3. The integrated memory module of claim 2, wherein the second semiconductor die comprises a control circuit for controlling access to the plurality of memory cells.

4. The integrated memory module of claim 3, wherein the control circuit comprises a complementary metal-oxide-semiconductor integrated circuit.

5. The integrated memory module of claim 1, further comprising a third group of bond pads on the first semiconductor die configured to receive electrical connectors for electrically connecting the integrated memory module to a host device.

6. The integrated memory module of claim 5, wherein the third group of bond pads on the first semiconductor die are configured to receive wire bonds for electrically connecting the integrated memory module to the host device.

7. An integrated memory module comprising:

a first semiconductor die comprising: a plurality of memory cells, a first group of bond pads electrically coupled to the plurality of memory cells;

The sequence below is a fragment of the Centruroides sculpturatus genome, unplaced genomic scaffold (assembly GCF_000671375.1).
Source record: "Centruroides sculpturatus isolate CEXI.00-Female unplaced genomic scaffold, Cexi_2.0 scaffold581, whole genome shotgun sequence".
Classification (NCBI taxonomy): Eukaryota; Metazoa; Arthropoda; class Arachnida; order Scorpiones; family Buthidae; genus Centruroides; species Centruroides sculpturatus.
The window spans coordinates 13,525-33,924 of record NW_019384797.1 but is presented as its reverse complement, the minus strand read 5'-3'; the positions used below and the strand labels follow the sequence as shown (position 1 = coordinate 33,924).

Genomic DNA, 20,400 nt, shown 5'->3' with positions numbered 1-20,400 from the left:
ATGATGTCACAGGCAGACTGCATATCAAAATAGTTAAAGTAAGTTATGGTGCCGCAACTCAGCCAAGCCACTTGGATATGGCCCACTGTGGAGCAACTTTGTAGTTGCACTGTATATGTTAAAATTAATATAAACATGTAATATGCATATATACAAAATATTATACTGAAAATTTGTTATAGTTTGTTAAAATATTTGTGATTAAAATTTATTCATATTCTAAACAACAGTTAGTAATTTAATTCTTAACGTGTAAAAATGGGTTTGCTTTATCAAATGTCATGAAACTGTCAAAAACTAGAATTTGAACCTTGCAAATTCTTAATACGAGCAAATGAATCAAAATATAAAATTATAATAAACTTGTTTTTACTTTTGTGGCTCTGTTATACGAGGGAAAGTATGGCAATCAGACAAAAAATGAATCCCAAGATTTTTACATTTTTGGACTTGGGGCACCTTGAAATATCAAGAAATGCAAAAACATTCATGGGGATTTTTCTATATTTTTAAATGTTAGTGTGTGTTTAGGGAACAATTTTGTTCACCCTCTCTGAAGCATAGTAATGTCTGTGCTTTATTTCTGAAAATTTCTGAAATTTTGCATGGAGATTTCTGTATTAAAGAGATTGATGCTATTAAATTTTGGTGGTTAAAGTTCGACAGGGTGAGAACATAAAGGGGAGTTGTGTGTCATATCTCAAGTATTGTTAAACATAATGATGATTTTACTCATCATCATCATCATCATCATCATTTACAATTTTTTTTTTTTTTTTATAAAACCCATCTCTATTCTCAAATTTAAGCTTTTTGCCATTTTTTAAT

a second semiconductor comprising: control circuits for controlling access to the plurality of memory cells on the first semiconductor die, and a second group of bond pads bonded the first group of bond pads of the first semiconductor die to electrically couple the second semiconductor die to the first semiconductor die;
wherein the first and second coupled semiconductor dies together are configured as an integrated flash memory.

8. The integrated memory module of claim 7, wherein the number of bond pads in the second group coupled to the bond pads in the first group comprise between 100 and 1,000.

9. The integrated memory module of claim 7, wherein the number of bond pads in the second group coupled to the bond pads in the first group comprise between 10,000 and 100,000.

10. The integrated memory module of claim 7, wherein the control circuits comprises a complementary metal-oxide-semiconductor integrated circuit.

11. The integrated memory module of claim 7, further comprising a third group of bond pads on the first semiconductor die configured to receive electrical connectors for electrically connecting the integrated memory module to a host device.

12. The integrated memory module of claim 11, wherein the third group of bond pads on the first semiconductor die are configured to receive wire bonds for electrically connecting the integrated memory module to the host device.